The 34th Makhdoom of Shah Rukne Alam is counting on a personal vote. “It’s the same constituency and the same candidate,” his son Zain explains to the huddled group of supporters. “But this time we have to vote for the bat.”

Shah Mehmood has few mureeds in his constituency. “They’re mostly in Sindh,” says Zain. The former foreign minister will also be seeking their votes there. But even in the constituencies of Umerkot and Tharparkar, the mureeds may be loyal to Shah Mehmood but needed the Pir of Pagara’s nod to vote for him.

The influence has traditionally proved electorally lucrative in swathes of south Punjab and Sindh. In Sindh, for example, the Makhdooms of Hala have a vast following and have never lost. But they’re an exception. Two other powerful pirs of Sindh are the Pir of Pagara and the Pir of Ranipur. In 1988, the father of the current Pir of Pagara suffered a stunning defeat to a little known PPP candidate, Pervez Ali Shah. And the Ranipur pirs are now divided among themselves and too weak to influence elections in their area.

What matters more than spiritual clout is development work. Voters want roads, sewerage systems, and gas supplies. Gilani’s supporters cheer the fact he is said to have diverted vast sums from Islamabad to Multan. They point to the new bridges, underpasses and roads that have changed the way the city looks. Jobs matter, too. One man squeezed into the back of a Qureshi Prado fondly recalls being summoned by then PML-N provincial minister Shah Mehmood to Lahore in the late 1980s, where he was given a job in Nawaz Sharif’s provincial government of the time. The man sitting next to him, an amateur cricketer, has a brother who works at the Foreign Office.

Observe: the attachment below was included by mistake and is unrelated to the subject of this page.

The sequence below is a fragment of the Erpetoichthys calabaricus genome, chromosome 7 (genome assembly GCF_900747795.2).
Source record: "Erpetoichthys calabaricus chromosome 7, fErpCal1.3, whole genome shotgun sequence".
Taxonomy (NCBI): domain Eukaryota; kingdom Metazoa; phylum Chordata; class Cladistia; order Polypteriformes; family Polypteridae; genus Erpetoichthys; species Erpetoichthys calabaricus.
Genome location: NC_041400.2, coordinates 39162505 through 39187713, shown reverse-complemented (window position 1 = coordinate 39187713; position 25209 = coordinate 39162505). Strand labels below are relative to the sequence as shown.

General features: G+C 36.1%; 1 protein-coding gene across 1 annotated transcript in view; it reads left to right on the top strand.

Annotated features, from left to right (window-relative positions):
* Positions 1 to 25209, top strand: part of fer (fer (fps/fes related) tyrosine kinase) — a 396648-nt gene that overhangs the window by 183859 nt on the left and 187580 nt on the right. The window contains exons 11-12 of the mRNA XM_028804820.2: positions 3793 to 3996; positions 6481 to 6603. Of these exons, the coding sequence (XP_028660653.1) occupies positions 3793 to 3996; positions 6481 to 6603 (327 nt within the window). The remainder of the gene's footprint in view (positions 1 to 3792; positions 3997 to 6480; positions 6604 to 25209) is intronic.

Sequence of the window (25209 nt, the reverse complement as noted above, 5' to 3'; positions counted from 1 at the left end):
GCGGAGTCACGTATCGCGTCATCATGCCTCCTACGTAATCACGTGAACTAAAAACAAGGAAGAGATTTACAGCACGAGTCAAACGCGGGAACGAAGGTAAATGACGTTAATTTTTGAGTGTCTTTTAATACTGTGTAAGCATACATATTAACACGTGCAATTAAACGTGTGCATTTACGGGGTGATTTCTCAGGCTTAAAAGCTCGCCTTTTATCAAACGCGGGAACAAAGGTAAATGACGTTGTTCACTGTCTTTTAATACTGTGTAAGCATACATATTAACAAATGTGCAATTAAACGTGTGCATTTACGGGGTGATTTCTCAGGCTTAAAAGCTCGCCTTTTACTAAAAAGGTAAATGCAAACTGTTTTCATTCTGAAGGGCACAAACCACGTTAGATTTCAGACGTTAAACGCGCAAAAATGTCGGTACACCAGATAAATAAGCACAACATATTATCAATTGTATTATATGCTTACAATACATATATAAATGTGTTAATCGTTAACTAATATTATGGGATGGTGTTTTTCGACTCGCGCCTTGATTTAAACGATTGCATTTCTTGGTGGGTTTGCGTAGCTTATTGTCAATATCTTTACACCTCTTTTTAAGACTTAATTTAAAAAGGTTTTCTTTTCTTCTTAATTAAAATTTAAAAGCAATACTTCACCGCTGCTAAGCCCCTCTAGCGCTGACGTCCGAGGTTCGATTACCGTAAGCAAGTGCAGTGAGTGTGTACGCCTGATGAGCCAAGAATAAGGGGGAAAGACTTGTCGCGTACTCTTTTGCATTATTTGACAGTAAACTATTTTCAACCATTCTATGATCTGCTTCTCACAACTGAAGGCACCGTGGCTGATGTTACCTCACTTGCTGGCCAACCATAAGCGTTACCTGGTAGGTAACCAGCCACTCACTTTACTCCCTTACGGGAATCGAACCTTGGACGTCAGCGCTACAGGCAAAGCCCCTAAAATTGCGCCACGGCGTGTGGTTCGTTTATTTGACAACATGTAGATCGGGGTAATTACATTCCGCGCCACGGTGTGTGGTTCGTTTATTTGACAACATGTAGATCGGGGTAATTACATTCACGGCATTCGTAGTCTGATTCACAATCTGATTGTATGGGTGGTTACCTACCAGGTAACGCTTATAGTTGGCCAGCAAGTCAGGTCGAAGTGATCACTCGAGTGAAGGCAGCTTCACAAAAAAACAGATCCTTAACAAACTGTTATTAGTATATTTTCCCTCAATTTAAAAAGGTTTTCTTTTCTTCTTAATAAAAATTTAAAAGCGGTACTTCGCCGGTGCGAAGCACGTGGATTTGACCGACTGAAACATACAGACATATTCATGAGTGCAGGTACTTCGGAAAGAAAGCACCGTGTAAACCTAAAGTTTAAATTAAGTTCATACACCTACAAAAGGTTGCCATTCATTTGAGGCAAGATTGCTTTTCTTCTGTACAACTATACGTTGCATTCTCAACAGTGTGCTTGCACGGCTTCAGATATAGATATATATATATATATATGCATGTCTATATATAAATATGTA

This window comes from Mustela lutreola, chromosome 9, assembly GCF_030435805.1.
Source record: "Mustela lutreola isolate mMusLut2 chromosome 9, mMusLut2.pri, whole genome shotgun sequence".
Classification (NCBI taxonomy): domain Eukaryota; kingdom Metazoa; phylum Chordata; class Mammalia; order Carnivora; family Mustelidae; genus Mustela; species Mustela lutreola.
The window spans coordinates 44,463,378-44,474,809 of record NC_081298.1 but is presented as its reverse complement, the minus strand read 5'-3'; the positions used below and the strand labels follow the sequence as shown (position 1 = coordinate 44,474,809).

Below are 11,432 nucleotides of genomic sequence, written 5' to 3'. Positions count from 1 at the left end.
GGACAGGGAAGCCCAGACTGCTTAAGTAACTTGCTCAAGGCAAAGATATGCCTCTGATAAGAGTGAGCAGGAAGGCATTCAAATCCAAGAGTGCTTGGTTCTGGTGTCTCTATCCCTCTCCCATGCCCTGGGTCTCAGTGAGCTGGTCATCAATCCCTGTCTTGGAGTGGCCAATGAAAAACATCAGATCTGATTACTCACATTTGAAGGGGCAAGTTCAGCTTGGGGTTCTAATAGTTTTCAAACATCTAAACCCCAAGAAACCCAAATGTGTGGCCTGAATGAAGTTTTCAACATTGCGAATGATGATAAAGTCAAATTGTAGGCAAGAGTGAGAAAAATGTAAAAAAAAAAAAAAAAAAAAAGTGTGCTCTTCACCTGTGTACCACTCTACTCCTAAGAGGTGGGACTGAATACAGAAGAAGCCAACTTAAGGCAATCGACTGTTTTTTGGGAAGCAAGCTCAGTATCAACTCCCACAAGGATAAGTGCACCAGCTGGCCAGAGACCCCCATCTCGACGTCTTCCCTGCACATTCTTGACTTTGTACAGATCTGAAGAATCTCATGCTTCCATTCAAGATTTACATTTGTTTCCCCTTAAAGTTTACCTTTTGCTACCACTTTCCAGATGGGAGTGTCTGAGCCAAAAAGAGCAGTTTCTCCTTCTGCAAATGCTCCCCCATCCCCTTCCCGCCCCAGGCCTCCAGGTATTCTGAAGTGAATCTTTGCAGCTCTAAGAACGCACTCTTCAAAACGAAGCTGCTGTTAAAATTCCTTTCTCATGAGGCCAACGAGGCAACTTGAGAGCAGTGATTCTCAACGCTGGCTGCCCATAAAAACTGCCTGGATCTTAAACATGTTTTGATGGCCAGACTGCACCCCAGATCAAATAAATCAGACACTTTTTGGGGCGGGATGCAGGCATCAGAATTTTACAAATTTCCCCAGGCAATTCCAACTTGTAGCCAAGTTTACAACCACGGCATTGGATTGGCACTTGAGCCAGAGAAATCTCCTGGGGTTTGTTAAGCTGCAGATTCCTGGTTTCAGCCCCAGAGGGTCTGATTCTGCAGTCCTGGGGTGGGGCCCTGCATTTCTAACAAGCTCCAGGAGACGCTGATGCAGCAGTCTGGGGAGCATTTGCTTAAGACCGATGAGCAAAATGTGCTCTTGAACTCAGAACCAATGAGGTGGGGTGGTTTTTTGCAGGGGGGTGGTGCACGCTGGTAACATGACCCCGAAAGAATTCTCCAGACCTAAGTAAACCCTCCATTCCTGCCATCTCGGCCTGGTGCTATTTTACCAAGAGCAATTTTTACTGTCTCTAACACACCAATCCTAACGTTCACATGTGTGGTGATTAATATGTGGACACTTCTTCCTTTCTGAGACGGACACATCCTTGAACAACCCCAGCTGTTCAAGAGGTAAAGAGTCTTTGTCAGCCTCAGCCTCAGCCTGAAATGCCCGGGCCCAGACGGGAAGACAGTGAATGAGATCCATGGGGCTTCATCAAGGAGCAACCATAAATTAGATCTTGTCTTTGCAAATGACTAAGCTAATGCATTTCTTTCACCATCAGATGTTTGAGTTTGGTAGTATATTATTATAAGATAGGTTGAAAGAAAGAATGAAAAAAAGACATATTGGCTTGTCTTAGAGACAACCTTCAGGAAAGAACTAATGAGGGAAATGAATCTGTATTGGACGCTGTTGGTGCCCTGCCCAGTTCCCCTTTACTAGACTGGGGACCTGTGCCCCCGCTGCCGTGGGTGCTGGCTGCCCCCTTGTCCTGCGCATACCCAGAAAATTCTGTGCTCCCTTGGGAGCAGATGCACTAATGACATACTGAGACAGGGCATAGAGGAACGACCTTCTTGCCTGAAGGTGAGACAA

Voters also demand you stay in touch. “We’re going now to go and placate someone,” Gilani explains after the rally, as he plunges his own Prado through narrow and winding roads near his ancestral village. What’s the gripe? “He doesn’t like my face,” Gilani quips. “But watch this.” After hearing a brisk Gilani speech, men slouched on rope beds rise to announce their support for Musa. “I wasn’t angry,” says a visibly gratified Sardar Khan, the owner of the home. “He just hasn’t been here in five years.” The visit enhanced his standing in the union council where his father was once president.

Such occasions also offer the chance to vent freely to a captive audience. When Qasim Gilani — the only Gilani son not fighting an election — visited a traditional supporter, he was forced to hear out a litany of complaints. In the end, the supporter yielded. “The Gilanis are my pirs, so I can’t vote for anyone else.” To avoid upsetting more supporters, candidates hasten to every wedding and funeral in the city. “If even a donkey dies today,” says Qasim, “every candidate will send someone to offer condolences.”

The pirs also have powerful rivals in other parts of Multan who don’t have the titles or the devotees to match. Different members of the Dogar clan are strong candidates in urban seats. Sikandar Bosan, who is fighting against Abdul Qadir Gilani in NA-151, can draw on an extensive clan for votes and the thousands that live on his land. “Bosan starts out from his house with 40,000 votes,” says Qasim. For all their saintly sway, neither the Gilanis nor the Qureshis can beat those numbers without working for most of them.